News from Bunker Hill Farm

See below for the latest news and updates from Bunker Hill Farm.

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Lambing is finally over and the early lambs are weaned and weighed. We lambed in two shortened contemporary periods this year with the mature ewe flock lambing in an 18 day window. Following a three week break we lambed ewe lambs and a few late lambing mature ewes all in 16 days. The point of these shortened lambing periods is to add more accuracy to our records by reducing the days between the oldest and youngest lambs in each contemporary group and we lessen the impact of weather and management differences. Higher accuracies equate to us be able to make better selection decisions and for our buyers added insurance that our sheep perform as advertised.

With weaning weights now taken we will submit preliminary data to NSIP and have EBVs back by the first week of May on the early set of lambs. If you are interested in any of these early results drop us an e-mail and we would be happy to share.
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ewes fall 2013
For us at Bunker Hill Farm the end of the breeding season also means we have closed the book on the success or failure of our 2014 lamb crop. For those of us who grew up showing sheep getting the ewes bred was just the beginning of a long process which finally ended in the showring. As 4-H'ers we were all told that we could make our lambs better though good husbandry practices. However, this is simply not the case for true seedstock producers whose main focus should be improving sheep genetically. Most of our management going forward is centered on our ability to predict the genetic potential of each of our lambs (ie: accurate records and the use of EBVs). Not only does being able to judge an animals breeding potential allow us to make faster improvement in our flock but also allows our custermers the ability to buy sheep with confidence that they will perform as advertised. Case in point, several years ago we had two pretty good ram lambs with the thought we would keep one to breed with and consign the other to the Midwest Stud Ram Sale. Two years later the ram we had kept for ourselves had sired nothing but dogs and the ram we had sold ending up being the real deal. Even though we had a happy buyer we had wasted two years of genetic progress in our flock by not being able to properly predict the true genetic value of the two young rams. Lesson learned, do a better job of evaluateing our lamb crop which is the whole point of the National Sheep Improvement Program(NSIP).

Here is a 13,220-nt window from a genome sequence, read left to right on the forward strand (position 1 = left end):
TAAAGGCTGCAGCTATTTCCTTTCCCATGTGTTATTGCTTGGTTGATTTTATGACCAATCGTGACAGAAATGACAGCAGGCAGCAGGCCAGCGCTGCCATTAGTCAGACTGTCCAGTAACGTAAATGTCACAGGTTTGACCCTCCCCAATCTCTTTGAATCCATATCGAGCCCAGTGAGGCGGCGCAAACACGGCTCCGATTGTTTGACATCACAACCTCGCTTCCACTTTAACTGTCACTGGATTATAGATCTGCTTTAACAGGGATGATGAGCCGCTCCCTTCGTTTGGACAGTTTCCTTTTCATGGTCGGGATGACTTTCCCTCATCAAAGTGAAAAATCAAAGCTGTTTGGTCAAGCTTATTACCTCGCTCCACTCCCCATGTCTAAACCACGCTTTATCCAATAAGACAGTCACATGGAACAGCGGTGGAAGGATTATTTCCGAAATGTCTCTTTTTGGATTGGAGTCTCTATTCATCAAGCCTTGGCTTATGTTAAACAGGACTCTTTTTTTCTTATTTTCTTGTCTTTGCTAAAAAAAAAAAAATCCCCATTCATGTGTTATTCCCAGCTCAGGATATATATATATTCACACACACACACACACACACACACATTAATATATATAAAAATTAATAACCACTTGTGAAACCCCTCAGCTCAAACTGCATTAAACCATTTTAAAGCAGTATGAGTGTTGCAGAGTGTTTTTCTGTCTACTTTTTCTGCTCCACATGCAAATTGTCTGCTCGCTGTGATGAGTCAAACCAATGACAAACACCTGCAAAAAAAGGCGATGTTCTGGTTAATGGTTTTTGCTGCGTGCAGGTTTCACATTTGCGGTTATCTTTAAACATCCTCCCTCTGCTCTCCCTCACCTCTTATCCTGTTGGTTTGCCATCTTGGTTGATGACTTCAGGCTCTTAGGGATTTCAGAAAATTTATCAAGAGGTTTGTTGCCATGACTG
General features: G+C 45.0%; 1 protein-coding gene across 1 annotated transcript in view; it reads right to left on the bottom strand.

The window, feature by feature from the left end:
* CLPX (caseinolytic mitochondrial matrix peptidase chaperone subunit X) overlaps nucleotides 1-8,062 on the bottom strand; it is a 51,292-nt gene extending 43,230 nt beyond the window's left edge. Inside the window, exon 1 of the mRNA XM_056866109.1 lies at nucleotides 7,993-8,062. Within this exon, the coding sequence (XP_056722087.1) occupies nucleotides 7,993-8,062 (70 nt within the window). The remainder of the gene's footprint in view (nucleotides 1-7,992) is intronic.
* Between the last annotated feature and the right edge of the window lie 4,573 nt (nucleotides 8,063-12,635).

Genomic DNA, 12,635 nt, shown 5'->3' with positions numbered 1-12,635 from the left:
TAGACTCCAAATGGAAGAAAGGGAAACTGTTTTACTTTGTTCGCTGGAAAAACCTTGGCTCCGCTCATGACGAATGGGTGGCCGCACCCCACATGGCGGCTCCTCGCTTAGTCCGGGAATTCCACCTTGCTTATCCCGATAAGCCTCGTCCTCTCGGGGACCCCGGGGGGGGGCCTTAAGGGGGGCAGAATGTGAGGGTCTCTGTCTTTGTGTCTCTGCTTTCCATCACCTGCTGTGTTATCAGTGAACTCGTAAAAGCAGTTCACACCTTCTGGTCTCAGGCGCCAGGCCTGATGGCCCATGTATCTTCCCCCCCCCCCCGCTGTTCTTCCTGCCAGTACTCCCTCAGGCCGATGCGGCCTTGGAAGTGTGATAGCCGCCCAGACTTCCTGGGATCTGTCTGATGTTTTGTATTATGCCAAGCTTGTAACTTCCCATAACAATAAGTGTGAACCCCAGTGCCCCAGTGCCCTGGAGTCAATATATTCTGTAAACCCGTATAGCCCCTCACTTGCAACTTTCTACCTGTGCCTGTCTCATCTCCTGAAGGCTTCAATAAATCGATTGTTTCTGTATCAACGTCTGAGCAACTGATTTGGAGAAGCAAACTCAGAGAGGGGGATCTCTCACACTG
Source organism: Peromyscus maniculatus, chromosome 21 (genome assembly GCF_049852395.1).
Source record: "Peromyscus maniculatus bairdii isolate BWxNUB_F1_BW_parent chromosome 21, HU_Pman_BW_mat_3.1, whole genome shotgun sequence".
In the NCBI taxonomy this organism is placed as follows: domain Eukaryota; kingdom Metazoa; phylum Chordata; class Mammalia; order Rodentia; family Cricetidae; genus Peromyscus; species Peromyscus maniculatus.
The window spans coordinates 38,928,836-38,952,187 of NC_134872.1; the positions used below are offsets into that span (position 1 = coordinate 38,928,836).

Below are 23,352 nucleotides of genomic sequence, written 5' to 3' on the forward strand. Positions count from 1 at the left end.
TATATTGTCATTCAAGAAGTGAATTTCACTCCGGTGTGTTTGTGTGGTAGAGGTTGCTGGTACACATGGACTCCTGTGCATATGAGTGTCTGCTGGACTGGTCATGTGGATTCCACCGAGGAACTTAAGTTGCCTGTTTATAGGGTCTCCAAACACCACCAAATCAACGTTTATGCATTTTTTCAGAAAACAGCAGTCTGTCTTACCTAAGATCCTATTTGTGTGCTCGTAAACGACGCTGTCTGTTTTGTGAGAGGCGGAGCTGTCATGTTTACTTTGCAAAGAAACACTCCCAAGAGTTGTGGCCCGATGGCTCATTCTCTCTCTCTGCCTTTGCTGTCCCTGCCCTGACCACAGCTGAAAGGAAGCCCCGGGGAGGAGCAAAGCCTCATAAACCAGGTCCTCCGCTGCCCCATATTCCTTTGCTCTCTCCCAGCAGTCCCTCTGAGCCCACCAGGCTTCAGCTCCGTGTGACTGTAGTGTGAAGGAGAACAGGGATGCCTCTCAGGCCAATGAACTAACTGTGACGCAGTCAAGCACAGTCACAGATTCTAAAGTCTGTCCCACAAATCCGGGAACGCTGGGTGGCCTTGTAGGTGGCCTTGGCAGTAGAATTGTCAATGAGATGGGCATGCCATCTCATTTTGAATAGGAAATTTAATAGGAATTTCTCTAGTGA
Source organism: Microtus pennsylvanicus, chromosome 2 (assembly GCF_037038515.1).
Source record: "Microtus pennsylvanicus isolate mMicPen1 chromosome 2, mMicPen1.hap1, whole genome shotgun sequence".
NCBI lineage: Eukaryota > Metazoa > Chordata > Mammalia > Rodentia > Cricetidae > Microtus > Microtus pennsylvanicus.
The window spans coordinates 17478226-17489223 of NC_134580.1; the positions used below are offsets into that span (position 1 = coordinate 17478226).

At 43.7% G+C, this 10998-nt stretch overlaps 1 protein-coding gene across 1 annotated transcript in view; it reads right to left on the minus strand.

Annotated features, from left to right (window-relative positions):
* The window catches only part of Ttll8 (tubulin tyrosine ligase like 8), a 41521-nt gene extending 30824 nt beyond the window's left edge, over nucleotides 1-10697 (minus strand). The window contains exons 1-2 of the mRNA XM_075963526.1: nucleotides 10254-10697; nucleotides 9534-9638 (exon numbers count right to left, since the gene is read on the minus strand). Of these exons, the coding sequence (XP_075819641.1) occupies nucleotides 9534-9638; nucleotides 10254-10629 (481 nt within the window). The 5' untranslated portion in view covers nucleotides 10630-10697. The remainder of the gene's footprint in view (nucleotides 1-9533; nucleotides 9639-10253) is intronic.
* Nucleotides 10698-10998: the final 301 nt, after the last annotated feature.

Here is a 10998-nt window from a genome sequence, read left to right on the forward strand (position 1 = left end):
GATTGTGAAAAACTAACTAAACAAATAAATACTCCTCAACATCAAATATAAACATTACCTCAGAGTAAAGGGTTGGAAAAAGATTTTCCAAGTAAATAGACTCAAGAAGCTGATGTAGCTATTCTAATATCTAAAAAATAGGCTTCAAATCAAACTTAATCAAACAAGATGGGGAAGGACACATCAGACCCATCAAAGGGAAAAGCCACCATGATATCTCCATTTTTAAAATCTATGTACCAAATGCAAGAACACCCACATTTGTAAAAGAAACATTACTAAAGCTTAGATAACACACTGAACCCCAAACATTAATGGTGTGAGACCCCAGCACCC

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2793 resize
This is a repeat of the blog post last November about our featured NSIP stud pictured after just coming out from breeding ewes.

It is always the challenge of a seedstock producer to find that next great stud ram. Often a breeder has to go to a flock outside of his own to find the right stud and sometimes he is fortunate to find that next stud within his own breeding program. We feel we might have found our next stud right here at home in Bunker Hill 2793. BH 2793 is not your typical Suffolk ram, being exceptionally full ribbed and wide bodied he does not fit the mold of the ram that would win a major show. We bred a dozen select ewes to BH2793 and will know by analizing his progeny if he measures up to the potential we see in him as a superior stud.
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Bunker Hill 2812
The 2013 Utah Ram Sale is now history. The 2013 sale prices were strong and steady on the over 600 head of range rams. There were also a couple of dozen stud rams, mainly Suffolk and Rambouillet which were also well received. We consigned 11 head of rams to the sale; a pen of 5 yearlings, a pen of 5 lambs plus a stud ram lamb.
It was the first year we have sold ram lambs and they were popular selling at $600. The most pleasing part of the sale for us was the sale of our stud ram lamb- Bunker Hill 2812 (pictured above), which sold for $2600. to Lee and Matt Jarvis of Utah. The Jarvis's are the largest producer of range rams in the west and we are anxious to see how our genetics perform in their flocks. The stage is already set for next year's sale as we delivered over 30 ram lambs to Tom Boyer of Coalville,Utah some of which will find their way into the 2014 ram sale with the balance being sold private treaty.
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